American Heritage® Dictionary of the English Language, Fourth Edition
- v. To make light or lighter; illuminate or brighten.
- v. To make (a color) lighter.
- v. Archaic To enlighten.
- v. To become lighter; brighten.
- v. To be luminous; shine.
- v. To give off flashes of lightning.
- v. To make less heavy.
- v. To lessen the oppressiveness, trouble, or severity of. See Synonyms at relieve.
- v. To relieve of cares or worries; gladden.
- v. To become less in weight.
- v. To become less oppressive, troublesome, or severe.
- v. To become cheerful.
- lighten up Informal To take matters less seriously: Everything will work out fine, so stop worrying and lighten up.
Century Dictionary and Cyclopedia
- To become light or lighter; grow light or clear up; brighten: as, the sky lightens.
- To emit flashes of lightning; shoot out as lightning; flash. See lightning. The lightning that lighteneth out of the one part under heaven shineth unto the other part.
- To make light or bright; give light to; light up.
- To illuminate mentally or spiritually; enlighten.
- To send forth like lightning.
- To become light or less heavy.
- To make light or less heavy; reduce in weight; relieve of weight: as, to lighten coin by clipping or abrasion; to lighten a load or a ship.
- To make less burdensome or oppressive; alleviate: as, to lighten the cares of life.
- To cheer; gladden.
- To make lighter in color or shade: as, to lighten the background of a picture.
- To descend; settle down; light.
- v. transitive To alleviate; to reduce the burden of.
- v. transitive To make light or lighter in weight.
- v. transitive To make less serious or more cheerful.
- v. transitive To make brighter or clearer; to illuminate.
- v. intransitive To become light or lighter in weight.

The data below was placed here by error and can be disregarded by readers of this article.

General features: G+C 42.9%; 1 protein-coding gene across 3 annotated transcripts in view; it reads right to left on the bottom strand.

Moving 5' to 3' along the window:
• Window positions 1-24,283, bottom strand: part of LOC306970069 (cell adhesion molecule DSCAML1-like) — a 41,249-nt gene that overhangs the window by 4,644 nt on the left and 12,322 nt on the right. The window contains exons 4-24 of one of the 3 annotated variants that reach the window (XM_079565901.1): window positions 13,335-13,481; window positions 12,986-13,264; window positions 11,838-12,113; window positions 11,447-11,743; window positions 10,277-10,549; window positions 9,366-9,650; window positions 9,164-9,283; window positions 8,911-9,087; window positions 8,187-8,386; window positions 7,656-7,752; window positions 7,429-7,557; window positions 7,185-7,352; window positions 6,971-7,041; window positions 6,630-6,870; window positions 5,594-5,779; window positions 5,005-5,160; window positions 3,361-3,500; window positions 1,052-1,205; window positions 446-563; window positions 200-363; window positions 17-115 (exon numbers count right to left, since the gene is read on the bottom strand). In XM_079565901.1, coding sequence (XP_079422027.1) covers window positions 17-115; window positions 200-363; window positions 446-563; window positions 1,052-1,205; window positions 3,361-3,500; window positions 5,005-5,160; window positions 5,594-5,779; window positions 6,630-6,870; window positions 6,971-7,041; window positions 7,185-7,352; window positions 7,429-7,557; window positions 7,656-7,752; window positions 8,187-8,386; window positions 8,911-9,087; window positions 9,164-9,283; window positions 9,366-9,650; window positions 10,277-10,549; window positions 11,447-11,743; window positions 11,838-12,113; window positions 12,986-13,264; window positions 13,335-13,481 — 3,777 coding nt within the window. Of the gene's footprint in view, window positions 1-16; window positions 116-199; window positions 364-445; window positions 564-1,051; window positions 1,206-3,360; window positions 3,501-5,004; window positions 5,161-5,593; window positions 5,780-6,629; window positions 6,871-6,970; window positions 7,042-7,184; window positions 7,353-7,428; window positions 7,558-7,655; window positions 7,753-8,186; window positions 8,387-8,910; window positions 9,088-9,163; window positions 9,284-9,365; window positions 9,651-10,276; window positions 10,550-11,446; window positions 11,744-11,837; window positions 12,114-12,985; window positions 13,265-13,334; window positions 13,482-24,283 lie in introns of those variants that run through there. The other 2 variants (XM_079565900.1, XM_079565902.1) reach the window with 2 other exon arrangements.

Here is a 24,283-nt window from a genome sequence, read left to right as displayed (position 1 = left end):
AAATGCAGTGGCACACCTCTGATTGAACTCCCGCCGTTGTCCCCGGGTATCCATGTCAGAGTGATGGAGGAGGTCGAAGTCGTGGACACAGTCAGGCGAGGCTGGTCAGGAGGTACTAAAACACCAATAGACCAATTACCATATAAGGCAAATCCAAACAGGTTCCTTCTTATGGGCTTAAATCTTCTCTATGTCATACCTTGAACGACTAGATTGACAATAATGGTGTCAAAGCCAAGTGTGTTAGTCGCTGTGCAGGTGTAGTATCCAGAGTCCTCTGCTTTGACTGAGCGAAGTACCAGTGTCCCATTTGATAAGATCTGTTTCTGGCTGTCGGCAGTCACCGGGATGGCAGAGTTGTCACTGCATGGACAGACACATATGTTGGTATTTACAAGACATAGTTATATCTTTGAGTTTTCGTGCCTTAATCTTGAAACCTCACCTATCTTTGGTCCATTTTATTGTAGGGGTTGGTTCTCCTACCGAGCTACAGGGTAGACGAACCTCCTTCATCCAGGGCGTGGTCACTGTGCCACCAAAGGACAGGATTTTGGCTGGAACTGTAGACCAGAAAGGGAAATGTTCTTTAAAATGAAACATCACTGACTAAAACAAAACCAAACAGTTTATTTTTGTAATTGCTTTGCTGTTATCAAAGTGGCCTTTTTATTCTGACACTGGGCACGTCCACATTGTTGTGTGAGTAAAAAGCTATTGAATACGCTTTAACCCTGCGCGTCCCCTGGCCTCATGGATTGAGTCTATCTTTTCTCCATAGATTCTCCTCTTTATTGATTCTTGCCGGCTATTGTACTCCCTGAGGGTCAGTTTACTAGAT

- v. intransitive To become less serious or more cheerful.
- v. intransitive To become brighter or clearer; to brighten.
GNU Webster's 1913
- v. To descend; to light.
- v. To burst forth or dart, as lightning; to shine with, or like, lightning; to display a flash or flashes of lightning; to flash.
- v. To grow lighter; to become less dark or lowering; to brighten; to clear, as the sky.
- v. In this sense less common than light. To make light or clear; to light; to illuminate
- v. In this sense less common than enlighten. To illuminate with knowledge; to enlighten.
- v. To emit or disclose in, or as in, lightning; to flash out, like lightning.
- v. To free from trouble and fill with joy.
- v. To make lighter, or less heavy; to reduce in weight; to relieve of part of a load or burden
- v. To make less burdensome or afflictive; to alleviate.
- v. To cheer; to exhilarate.
- v. make lighter or brighter
- v. reduce the weight on; make lighter
- v. make more cheerful
- v. become lighter
- v. become more cheerful
- v. alleviate or remove (pressure or stress) or make less oppressive
- light + -en (Wiktionary)
“The response entitled lighten folks may well be right.”
“Just as depictions of emaciated models can encourage eating disorders and other dangerous practices in young women, so too can the impetus to "lighten" one's implicitly offensive and unwelcomed skin tone impact the mental and physical wellbeing of people of color.”
“The artists said Lane promptly requested that they literally go back to the drawing board and whiten (or more politely "lighten") the face of the African-American student.”
“Continuous racist epithets and comments from car drivers, Prescott community members, and Prescott Councilman Steve Blair led to a resolution from the mural committee, which includes Lane and two Miller Valley educators, to "lighten" the faces of the children of color depicted in the mural.”
“The signal apparently was received in Prescott, Arizona where a school principal ordered artists to "lighten" the faces of white, black and Hispanic children on school mural after a radio campaign against the mural and weeks of passers-by screaming racial slurs.”
“Still ads should also use lighting and backgrounds that minimize color contrast, or even superficially "lighten" Obama.”
“Faithful, I have a friend, by name Ali the Persian, who hath store of tales and plea sent stories, such as lighten the heart and make care depart.”
“And then we'll kind of lighten the mood a little with Joy Behar.”
“Under a plan initiated in the late 1990s – and embraced by Mr. Rumsfeld as part of his program of defense transformation to "lighten" the Army by creating a larger number of smaller, "modularized" brigades – the personnel strength of an Army brigade was reduced to about 3,500.”
“And so in the column, we have some suggestions for how to kind of lighten things up.”
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verb: to cause, to become
Verbs constructed with the -en suffix.
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